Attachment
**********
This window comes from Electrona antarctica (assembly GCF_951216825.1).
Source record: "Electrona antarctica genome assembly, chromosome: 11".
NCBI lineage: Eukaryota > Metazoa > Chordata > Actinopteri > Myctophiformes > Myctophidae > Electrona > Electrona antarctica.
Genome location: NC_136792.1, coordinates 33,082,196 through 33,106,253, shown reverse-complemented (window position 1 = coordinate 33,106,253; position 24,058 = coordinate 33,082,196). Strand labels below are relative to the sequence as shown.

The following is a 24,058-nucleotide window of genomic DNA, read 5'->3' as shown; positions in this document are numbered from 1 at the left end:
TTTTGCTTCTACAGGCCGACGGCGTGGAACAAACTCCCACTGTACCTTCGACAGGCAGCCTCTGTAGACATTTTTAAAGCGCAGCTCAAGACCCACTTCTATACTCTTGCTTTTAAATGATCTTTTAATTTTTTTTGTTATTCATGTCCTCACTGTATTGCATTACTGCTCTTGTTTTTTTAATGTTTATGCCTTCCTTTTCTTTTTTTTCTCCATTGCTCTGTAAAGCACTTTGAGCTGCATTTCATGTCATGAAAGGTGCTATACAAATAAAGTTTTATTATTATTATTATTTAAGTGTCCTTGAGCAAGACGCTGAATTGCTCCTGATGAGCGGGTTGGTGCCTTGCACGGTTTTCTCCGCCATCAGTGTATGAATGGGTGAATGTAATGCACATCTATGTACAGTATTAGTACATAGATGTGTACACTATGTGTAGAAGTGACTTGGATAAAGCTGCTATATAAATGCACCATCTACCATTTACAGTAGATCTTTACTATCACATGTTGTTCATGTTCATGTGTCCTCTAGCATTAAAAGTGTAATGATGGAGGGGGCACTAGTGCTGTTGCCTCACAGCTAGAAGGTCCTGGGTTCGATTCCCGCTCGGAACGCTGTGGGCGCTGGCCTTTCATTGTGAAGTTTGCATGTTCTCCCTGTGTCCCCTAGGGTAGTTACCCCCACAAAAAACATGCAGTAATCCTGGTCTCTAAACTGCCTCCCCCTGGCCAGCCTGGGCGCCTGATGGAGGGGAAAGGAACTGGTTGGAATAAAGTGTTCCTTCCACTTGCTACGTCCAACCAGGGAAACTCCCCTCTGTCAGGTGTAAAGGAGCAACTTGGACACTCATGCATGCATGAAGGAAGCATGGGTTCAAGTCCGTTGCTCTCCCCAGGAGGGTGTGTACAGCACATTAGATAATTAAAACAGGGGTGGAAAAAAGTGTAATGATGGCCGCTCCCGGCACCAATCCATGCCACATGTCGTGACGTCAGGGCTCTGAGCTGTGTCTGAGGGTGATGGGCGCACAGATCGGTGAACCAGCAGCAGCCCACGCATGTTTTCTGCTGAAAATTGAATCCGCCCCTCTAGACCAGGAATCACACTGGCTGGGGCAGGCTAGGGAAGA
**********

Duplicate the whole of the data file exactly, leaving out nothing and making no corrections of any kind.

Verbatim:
This window comes from Electrona antarctica (assembly GCF_951216825.1).
Source record: "Electrona antarctica genome assembly, chromosome: 11".
NCBI lineage: Eukaryota > Metazoa > Chordata > Actinopteri > Myctophiformes > Myctophidae > Electrona > Electrona antarctica.
Genome location: NC_136792.1, coordinates 33,082,196 through 33,106,253, shown reverse-complemented (window position 1 = coordinate 33,106,253; position 24,058 = coordinate 33,082,196). Strand labels below are relative to the sequence as shown.

The following is a 24,058-nucleotide window of genomic DNA, read 5'->3' as shown; positions in this document are numbered from 1 at the left end:
TTTTGCTTCTACAGGCCGACGGCGTGGAACAAACTCCCACTGTACCTTCGACAGGCAGCCTCTGTAGACATTTTTAAAGCGCAGCTCAAGACCCACTTCTATACTCTTGCTTTTAAATGATCTTTTAATTTTTTTTGTTATTCATGTCCTCACTGTATTGCATTACTGCTCTTGTTTTTTTAATGTTTATGCCTTCCTTTTCTTTTTTTTCTCCATTGCTCTGTAAAGCACTTTGAGCTGCATTTCATGTCATGAAAGGTGCTATACAAATAAAGTTTTATTATTATTATTATTTAAGTGTCCTTGAGCAAGACGCTGAATTGCTCCTGATGAGCGGGTTGGTGCCTTGCACGGTTTTCTCCGCCATCAGTGTATGAATGGGTGAATGTAATGCACATCTATGTACAGTATTAGTACATAGATGTGTACACTATGTGTAGAAGTGACTTGGATAAAGCTGCTATATAAATGCACCATCTACCATTTACAGTAGATCTTTACTATCACATGTTGTTCATGTTCATGTGTCCTCTAGCATTAAAAGTGTAATGATGGAGGGGGCACTAGTGCTGTTGCCTCACAGCTAGAAGGTCCTGGGTTCGATTCCCGCTCGGAACGCTGTGGGCGCTGGCCTTTCATTGTGAAGTTTGCATGTTCTCCCTGTGTCCCCTAGGGTAGTTACCCCCACAAAAAACATGCAGTAATCCTGGTCTCTAAACTGCCTCCCCCTGGCCAGCCTGGGCGCCTGATGGAGGGGAAAGGAACTGGTTGGAATAAAGTGTTCCTTCCACTTGCTACGTCCAACCAGGGAAACTCCCCTCTGTCAGGTGTAAAGGAGCAACTTGGACACTCATGCATGCATGAAGGAAGCATGGGTTCAAGTCCGTTGCTCTCCCCAGGAGGGTGTGTACAGCACATTAGATAATTAAAACAGGGGTGGAAAAAAGTGTAATGATGGCCGCTCCCGGCACCAATCCATGCCACATGTCGTGACGTCAGGGCTCTGAGCTGTGTCTGAGGGTGATGGGCGCACAGATCGGTGAACCAGCAGCAGCCCACGCATGTTTTCTGCTGAAAATTGAATCCGCCCCTCTAGACCAGGAATCACACTGGCTGGGGCAGGCTAGGGAAGA